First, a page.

The fact that you are living in a place populated almost exclusively by the poor makes those who are less poor unlikely to enter the area unless they have to, further entrenching its isolation and the stigma of living there.

the suggestion is that local authorities, which once housed half of us, will one day house none of us, and that we had better be prepared.

The prosperity of estates, populated by a single class of people doing a similar and rarely well-paid range of jobs, declines on the back of the quality and quantity of work offered to their populations.

The council tenants of today, in comparison with those of thirty, forty or fifty years ago, don’t see their home as a reward or a privilege, because it is precisely the opposite.

a boff

Andrew Doran Andrew Doran

I had completely forgotten about how much the word 'boffin' was used to describe clever people when I was at school.

I told my dad I was depressed. ‘But people like us don’t get depressed!’ he raged, depressed.

The project dwellers she speaks to are hunched with the stress of everyday existence in an area so crushed by disadvantage that the bodies of teenagers grow rapidly old in preference to drawing out a luckless life.

Andrew Doran Andrew Doran

This kind of metaphor stated as fact is a bit distracting. Bodies don't choose to grow old quickly as a preference.

If estates are to become something other than disregarded blots on the affluent home-owning landscape, then perhaps the only way of doing this is to bus children out of their estates into schools where they’ll meet people whose range of experience is wider, and where they might begin to form a view of a world that’s not only bigger, but more accessible, than they ever believed.

Andrew Doran Andrew Doran

One for @patrickphilpott. A couple of years ago I took part as a volunteer in one of his 'Dragons Den'-style days, hosted by Morgan Stanley. Scores of schoolchildren were brought together to meet people from outside their everyday world and to work with each other to create a pitch to a mock group of investors. They were also able to hear a couple of inspirational speeches from some fantastic speakers. Completely rewarding for both the children and the volunteers.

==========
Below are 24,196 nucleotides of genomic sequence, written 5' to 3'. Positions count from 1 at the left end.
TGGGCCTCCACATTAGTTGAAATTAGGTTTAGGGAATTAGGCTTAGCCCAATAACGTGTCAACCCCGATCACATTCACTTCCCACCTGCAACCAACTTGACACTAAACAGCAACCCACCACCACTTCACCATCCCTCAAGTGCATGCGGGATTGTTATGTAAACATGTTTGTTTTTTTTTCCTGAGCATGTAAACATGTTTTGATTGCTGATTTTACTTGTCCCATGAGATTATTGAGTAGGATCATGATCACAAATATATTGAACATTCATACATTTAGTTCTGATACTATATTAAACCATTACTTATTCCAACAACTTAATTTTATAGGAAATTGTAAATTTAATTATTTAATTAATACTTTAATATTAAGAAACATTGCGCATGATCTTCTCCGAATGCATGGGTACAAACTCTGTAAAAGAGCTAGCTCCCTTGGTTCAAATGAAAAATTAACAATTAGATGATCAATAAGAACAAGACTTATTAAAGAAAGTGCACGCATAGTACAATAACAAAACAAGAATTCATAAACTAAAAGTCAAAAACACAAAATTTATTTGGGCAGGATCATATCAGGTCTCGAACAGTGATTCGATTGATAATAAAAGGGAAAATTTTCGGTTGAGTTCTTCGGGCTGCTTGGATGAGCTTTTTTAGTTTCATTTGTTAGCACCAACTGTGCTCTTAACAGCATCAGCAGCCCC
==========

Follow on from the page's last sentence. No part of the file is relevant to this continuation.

Hi-Tec trainers were only worn by kids whose mothers were really really poor

Andrew Doran Andrew Doran

I remember my dear dad getting some stick from his young and trendy children for buying these, the wrong brand of trainers.

In this part of east London – Tower Hamlets, a thickly populated inner-city borough that’s one of the five poorest in England – the flats squash up against each other like a bunch of toes trying to fit into winklepickers.

Too much noise grinds you down; too much quiet alerts you to your own isolation. Both are capable of making you feel lonely.

It’s a testament to the sheer horridness of many estates that their tenants have, like us, elected to have their own homes destroyed in order that something better might replace them

We don’t consider using the NHS or state schools to be a sign of dependence or weakness, but when it comes to state-provided housing, it seems that we simply can’t wait to see the back of such filthy parasitism.

Over the last twenty-five years, the right to housing has been supplanted by the Right to Buy housing. As a result of this, we have lost the desire to provide good homes for all, because we now know that only the deserving should have good homes.

But can you imagine giving away the NHS like that?

Andrew Doran Andrew Doran

Great point.